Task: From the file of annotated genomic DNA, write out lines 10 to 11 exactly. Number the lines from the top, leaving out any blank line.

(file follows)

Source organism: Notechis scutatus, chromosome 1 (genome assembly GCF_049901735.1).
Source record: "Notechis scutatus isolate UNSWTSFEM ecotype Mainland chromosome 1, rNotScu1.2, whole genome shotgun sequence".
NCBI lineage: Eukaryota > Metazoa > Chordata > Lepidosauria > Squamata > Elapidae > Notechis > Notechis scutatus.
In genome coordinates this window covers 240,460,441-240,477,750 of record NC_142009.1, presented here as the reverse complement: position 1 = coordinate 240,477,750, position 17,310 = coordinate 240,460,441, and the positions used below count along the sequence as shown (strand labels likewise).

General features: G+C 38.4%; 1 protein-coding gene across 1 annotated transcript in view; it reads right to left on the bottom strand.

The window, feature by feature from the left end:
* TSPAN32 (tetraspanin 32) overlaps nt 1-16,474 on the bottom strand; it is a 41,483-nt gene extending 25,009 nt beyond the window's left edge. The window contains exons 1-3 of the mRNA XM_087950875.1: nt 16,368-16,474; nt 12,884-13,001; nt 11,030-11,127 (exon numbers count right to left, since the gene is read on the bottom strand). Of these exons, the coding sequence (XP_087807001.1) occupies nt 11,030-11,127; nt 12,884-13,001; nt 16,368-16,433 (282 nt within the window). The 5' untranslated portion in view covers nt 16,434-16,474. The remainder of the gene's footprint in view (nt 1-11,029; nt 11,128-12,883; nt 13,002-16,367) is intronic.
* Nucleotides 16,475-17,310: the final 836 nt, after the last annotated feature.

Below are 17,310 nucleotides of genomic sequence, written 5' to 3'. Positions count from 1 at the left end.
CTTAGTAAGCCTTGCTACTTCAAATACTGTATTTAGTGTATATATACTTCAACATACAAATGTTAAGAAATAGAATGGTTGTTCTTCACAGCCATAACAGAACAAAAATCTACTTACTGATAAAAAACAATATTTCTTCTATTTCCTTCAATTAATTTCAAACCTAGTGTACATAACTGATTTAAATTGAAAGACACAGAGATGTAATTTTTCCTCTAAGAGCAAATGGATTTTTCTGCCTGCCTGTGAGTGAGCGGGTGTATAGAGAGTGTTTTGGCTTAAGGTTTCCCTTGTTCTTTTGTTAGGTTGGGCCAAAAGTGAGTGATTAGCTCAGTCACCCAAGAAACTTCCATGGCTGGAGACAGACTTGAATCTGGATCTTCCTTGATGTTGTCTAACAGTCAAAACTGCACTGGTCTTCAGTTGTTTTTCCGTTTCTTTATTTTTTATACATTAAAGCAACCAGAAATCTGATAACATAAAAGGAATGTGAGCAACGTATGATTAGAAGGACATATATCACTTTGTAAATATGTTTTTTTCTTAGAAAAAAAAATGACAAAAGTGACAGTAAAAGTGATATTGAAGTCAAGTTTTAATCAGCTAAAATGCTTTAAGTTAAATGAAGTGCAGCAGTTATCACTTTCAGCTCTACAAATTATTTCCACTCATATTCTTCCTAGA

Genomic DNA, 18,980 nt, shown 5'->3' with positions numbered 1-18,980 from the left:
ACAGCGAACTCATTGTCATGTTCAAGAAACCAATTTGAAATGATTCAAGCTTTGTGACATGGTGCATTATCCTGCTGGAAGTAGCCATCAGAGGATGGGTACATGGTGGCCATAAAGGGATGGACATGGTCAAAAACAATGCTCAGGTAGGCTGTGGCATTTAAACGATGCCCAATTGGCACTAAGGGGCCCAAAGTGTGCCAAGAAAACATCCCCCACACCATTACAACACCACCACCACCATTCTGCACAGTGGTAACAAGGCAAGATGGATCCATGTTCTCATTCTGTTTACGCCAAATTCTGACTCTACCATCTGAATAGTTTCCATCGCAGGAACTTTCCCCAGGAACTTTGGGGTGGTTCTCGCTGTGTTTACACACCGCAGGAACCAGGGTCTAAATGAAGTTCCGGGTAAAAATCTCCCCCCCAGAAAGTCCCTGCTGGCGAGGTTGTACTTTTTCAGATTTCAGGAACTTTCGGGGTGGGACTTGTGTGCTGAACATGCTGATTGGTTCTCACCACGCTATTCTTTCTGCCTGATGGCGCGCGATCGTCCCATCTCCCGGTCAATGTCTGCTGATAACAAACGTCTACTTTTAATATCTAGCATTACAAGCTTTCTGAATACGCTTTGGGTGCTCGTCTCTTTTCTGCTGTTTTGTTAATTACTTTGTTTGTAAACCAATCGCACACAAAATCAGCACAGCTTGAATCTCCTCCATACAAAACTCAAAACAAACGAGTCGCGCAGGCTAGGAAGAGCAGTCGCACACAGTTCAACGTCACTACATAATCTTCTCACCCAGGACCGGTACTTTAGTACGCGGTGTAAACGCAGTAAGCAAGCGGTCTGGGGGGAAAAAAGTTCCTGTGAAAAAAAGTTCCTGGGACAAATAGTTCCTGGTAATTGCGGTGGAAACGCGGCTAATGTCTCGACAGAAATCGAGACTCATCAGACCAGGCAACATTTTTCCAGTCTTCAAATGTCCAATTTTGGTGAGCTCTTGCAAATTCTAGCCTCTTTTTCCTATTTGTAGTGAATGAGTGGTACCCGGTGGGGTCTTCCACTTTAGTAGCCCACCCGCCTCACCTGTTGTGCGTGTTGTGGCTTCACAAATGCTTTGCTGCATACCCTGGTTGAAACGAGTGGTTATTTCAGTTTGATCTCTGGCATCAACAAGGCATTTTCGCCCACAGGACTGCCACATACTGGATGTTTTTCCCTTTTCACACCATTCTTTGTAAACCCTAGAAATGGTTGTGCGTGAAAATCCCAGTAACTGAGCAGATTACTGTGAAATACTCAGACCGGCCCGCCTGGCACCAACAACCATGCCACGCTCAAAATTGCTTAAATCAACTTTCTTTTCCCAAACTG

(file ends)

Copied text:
CTTAGTAAGCCTTGCTACTTCAAATACTGTATTTAGTGTATATATACTTCAACATACAAATGTTAAGAAATAGAATGGTTGTTCTTCACAGCCATAACAGAACAAAAATCTACTTACTGATAAAAAACAATATTTCTTCTATTTCCTTCAATTAATTTCAAACCTAGTGTACATAACTGATTTAAATTGAAAGACACAGAGATGTAATTTTTCCTCTAAGAGCAAATGGATTTTTCTGCCTGCCTGTGAGTGAGCGGGTGTATAGAGAGTGTTTTGGCTTAAGGTTTCCCTTGTTCTTTTGTTAGGTTGGGCCAAAAGTGAGTGATTAGCTCAGTCACCCAAGAAACTTCCATGGCTGGAGACAGACTTGAATCTGGATCTTCCTTGATGTTGTCTAACAGTCAAAACTGCACTGGTCTTCAGTTGTTTTTCCGTTTCTTTATTTTTTATACATTAAAGCAACCAGAAATCTGATAACATAAAAGGAATGTGAGCAACGTATGATTAGAAGGACATATATCACTTTGTAAATATGTTTTTTTCTTAGAAAAAAAAATGACAAAAGTGACAGTAAAAGTGATATTGAAGTCAAGTTTTAATCAGCTAAAATGCTTTAAGTTAAATGAAGTGCAGCAGTTATCACTTTCAGCTCTACAAATTATTTCCACTCATATTCTTCCTAGA

Genomic DNA, 18,980 nt, shown 5'->3' with positions numbered 1-18,980 from the left: